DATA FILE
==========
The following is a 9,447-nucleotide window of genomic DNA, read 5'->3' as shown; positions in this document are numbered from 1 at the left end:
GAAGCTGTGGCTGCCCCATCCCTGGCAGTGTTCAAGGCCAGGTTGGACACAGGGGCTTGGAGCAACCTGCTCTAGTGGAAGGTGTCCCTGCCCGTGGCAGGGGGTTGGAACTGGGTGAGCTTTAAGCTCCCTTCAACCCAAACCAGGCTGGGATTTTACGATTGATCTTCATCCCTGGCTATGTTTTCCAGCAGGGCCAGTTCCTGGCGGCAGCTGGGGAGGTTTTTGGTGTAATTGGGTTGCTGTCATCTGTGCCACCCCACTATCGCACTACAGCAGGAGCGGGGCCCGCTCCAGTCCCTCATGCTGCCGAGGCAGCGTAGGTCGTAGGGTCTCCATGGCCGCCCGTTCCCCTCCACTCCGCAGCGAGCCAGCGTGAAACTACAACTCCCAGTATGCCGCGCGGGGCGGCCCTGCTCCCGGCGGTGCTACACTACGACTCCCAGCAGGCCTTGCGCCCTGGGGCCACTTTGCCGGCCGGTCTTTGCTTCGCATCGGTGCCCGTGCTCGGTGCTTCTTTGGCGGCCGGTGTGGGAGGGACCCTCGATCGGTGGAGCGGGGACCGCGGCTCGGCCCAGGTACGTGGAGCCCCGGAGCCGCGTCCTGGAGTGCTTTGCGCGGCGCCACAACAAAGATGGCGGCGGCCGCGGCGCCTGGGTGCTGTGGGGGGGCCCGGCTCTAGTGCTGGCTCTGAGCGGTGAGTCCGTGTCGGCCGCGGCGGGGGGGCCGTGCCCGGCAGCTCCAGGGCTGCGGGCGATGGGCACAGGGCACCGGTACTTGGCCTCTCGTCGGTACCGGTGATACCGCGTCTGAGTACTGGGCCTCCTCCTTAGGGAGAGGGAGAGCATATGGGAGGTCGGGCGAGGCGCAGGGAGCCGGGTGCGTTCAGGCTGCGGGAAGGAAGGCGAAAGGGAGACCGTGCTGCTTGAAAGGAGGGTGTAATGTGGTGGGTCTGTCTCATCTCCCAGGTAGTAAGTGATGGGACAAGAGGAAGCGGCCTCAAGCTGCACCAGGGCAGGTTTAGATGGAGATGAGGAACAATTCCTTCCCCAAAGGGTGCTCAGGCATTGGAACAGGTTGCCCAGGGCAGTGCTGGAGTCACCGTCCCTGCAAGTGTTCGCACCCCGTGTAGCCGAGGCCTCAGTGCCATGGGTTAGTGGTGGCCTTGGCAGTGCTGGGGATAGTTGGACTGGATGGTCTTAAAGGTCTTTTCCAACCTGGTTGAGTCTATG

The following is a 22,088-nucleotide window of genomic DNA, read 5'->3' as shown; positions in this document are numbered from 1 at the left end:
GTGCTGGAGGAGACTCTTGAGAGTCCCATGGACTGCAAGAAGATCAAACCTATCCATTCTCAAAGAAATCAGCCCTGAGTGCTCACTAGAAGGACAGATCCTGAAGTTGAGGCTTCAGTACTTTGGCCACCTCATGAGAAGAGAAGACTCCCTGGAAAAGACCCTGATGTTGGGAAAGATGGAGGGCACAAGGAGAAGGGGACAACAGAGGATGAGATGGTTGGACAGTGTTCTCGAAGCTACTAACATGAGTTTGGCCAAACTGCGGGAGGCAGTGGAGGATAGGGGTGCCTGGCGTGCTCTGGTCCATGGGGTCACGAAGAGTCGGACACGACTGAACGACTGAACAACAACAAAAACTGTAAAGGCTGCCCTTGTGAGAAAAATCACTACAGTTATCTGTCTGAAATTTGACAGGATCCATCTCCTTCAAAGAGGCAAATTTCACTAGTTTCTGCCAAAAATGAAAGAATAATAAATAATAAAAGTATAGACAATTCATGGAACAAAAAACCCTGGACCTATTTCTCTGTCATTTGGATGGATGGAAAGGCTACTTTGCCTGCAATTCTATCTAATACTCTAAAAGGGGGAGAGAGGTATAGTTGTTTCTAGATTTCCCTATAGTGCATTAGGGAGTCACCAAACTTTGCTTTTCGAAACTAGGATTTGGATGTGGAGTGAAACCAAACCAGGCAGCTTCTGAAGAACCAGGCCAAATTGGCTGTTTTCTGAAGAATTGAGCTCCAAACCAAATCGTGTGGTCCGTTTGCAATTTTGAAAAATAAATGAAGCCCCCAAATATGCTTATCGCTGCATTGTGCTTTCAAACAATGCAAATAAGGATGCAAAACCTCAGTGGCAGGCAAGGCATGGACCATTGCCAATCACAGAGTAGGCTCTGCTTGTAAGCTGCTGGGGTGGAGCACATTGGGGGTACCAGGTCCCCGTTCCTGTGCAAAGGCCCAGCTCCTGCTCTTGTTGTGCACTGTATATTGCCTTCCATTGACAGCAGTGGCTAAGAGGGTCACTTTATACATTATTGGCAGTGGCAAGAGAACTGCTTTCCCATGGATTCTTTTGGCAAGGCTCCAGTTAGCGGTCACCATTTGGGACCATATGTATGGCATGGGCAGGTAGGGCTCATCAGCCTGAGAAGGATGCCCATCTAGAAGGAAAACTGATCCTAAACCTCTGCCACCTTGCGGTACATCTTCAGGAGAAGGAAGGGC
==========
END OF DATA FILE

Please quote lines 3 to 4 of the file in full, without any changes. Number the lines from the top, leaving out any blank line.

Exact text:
The following is a 22,088-nucleotide window of genomic DNA, read 5'->3' as shown; positions in this document are numbered from 1 at the left end:
GTGCTGGAGGAGACTCTTGAGAGTCCCATGGACTGCAAGAAGATCAAACCTATCCATTCTCAAAGAAATCAGCCCTGAGTGCTCACTAGAAGGACAGATCCTGAAGTTGAGGCTTCAGTACTTTGGCCACCTCATGAGAAGAGAAGACTCCCTGGAAAAGACCCTGATGTTGGGAAAGATGGAGGGCACAAGGAGAAGGGGACAACAGAGGATGAGATGGTTGGACAGTGTTCTCGAAGCTACTAACATGAGTTTGGCCAAACTGCGGGAGGCAGTGGAGGATAGGGGTGCCTGGCGTGCTCTGGTCCATGGGGTCACGAAGAGTCGGACACGACTGAACGACTGAACAACAACAAAAACTGTAAAGGCTGCCCTTGTGAGAAAAATCACTACAGTTATCTGTCTGAAATTTGACAGGATCCATCTCCTTCAAAGAGGCAAATTTCACTAGTTTCTGCCAAAAATGAAAGAATAATAAATAATAAAAGTATAGACAATTCATGGAACAAAAAACCCTGGACCTATTTCTCTGTCATTTGGATGGATGGAAAGGCTACTTTGCCTGCAATTCTATCTAATACTCTAAAAGGGGGAGAGAGGTATAGTTGTTTCTAGATTTCCCTATAGTGCATTAGGGAGTCACCAAACTTTGCTTTTCGAAACTAGGATTTGGATGTGGAGTGAAACCAAACCAGGCAGCTTCTGAAGAACCAGGCCAAATTGGCTGTTTTCTGAAGAATTGAGCTCCAAACCAAATCGTGTGGTCCGTTTGCAATTTTGAAAAATAAATGAAGCCCCCAAATATGCTTATCGCTGCATTGTGCTTTCAAACAATGCAAATAAGGATGCAAAACCTCAGTGGCAGGCAAGGCATGGACCATTGCCAATCACAGAGTAGGCTCTGCTTGTAAGCTGCTGGGGTGGAGCACATTGGGGGTACCAGGTCCCCGTTCCTGTGCAAAGGCCCAGCTCCTGCTCTTGTTGTGCACTGTATATTGCCTTCCATTGACAGCAGTGGCTAAGAGGGTCACTTTATACATTATTGGCAGTGGCAAGAGAACTGCTTTCCCATGGATTCTTTTGGCAAGGCTCCAGTTAGCGGTCACCATTTGGGACCATATGTATGGCATGGGCAGGTAGGGCTCATCAGCCTGAGAAGGATGCCCATCTAGAAGGAAAACTGATCCTAAACCTCTGCCACCTTGCGGTACATCTTCAGGAGAAGGAAGGGC